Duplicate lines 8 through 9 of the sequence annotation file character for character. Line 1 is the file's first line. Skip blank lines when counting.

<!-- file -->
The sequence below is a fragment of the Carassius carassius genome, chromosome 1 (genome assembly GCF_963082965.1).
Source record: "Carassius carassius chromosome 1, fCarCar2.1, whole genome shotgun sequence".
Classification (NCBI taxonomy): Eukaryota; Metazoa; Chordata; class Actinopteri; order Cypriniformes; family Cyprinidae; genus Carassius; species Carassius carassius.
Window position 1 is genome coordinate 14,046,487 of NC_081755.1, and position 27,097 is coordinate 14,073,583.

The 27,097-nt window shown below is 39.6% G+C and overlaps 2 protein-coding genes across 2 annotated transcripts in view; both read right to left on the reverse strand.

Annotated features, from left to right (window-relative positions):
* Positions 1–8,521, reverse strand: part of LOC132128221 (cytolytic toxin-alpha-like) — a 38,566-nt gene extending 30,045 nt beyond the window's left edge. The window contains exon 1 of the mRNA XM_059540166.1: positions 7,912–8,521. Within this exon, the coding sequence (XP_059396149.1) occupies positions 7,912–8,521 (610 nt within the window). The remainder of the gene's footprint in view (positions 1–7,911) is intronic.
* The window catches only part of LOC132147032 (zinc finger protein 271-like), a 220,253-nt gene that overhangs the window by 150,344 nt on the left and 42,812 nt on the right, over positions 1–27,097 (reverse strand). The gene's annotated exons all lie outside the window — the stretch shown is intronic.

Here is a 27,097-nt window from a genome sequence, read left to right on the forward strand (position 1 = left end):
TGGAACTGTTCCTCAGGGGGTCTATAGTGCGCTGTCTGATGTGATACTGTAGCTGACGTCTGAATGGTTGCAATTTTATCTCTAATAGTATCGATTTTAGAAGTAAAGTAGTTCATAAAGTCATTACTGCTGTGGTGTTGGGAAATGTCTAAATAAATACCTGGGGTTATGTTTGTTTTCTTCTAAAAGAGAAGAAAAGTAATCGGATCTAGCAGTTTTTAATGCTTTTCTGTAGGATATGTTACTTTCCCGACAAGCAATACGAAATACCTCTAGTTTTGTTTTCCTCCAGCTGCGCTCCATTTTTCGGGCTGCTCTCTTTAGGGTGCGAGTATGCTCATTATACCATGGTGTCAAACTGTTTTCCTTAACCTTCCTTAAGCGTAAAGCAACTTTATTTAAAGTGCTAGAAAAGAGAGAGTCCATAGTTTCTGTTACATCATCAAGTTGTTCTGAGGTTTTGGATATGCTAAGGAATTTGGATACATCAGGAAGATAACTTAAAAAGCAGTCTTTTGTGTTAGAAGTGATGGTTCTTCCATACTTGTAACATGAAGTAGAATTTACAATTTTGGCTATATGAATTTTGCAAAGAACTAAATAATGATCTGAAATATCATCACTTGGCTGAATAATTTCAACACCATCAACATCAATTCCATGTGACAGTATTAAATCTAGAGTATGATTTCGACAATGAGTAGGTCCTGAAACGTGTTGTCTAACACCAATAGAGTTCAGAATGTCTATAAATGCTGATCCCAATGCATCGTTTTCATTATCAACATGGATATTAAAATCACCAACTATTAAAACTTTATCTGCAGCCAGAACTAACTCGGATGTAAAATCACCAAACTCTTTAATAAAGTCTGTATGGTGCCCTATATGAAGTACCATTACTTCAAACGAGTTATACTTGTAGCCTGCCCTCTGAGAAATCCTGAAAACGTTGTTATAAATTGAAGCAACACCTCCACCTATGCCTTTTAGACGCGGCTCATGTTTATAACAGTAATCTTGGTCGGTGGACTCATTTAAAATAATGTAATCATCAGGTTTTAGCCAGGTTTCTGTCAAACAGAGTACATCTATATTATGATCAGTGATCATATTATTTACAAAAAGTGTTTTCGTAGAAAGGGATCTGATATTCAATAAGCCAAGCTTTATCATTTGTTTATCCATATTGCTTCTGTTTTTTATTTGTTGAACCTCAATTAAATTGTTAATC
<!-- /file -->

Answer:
* The window catches only part of LOC132147032 (zinc finger protein 271-like), a 220,253-nt gene that overhangs the window by 150,344 nt on the left and 42,812 nt on the right, over positions 1–27,097 (reverse strand). The gene's annotated exons all lie outside the window — the stretch shown is intronic.

Here is a 27,097-nt window from a genome sequence, read left to right on the forward strand (position 1 = left end):